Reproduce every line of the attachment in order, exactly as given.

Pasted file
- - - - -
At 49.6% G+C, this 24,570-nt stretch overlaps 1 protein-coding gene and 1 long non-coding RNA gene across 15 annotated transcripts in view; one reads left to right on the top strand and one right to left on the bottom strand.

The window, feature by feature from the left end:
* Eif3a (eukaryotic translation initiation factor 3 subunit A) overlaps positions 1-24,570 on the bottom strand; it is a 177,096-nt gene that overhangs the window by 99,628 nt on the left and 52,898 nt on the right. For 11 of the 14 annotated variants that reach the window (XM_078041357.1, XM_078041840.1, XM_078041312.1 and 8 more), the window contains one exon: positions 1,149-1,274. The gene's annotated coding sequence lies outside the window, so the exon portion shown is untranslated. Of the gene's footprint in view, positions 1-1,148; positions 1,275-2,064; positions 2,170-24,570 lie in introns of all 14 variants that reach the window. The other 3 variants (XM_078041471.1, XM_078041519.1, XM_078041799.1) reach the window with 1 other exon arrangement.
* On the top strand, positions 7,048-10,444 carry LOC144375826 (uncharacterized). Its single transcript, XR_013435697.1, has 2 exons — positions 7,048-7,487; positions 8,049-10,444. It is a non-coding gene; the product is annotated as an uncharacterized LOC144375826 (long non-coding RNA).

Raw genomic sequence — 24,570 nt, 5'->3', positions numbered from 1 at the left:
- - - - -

At 49.6% G+C, this 24,570-nt stretch overlaps 1 protein-coding gene and 1 long non-coding RNA gene across 15 annotated transcripts in view; one reads left to right on the top strand and one right to left on the bottom strand.

The window, feature by feature from the left end:
* Eif3a (eukaryotic translation initiation factor 3 subunit A) overlaps positions 1-24,570 on the bottom strand; it is a 177,096-nt gene that overhangs the window by 99,628 nt on the left and 52,898 nt on the right. For 11 of the 14 annotated variants that reach the window (XM_078041357.1, XM_078041840.1, XM_078041312.1 and 8 more), the window contains one exon: positions 1,149-1,274. The gene's annotated coding sequence lies outside the window, so the exon portion shown is untranslated. Of the gene's footprint in view, positions 1-1,148; positions 1,275-2,064; positions 2,170-24,570 lie in introns of all 14 variants that reach the window. The other 3 variants (XM_078041471.1, XM_078041519.1, XM_078041799.1) reach the window with 1 other exon arrangement.
* On the top strand, positions 7,048-10,444 carry LOC144375826 (uncharacterized). Its single transcript, XR_013435697.1, has 2 exons — positions 7,048-7,487; positions 8,049-10,444. It is a non-coding gene; the product is annotated as an uncharacterized LOC144375826 (long non-coding RNA).

Raw genomic sequence — 24,570 nt, 5'->3', positions numbered from 1 at the left: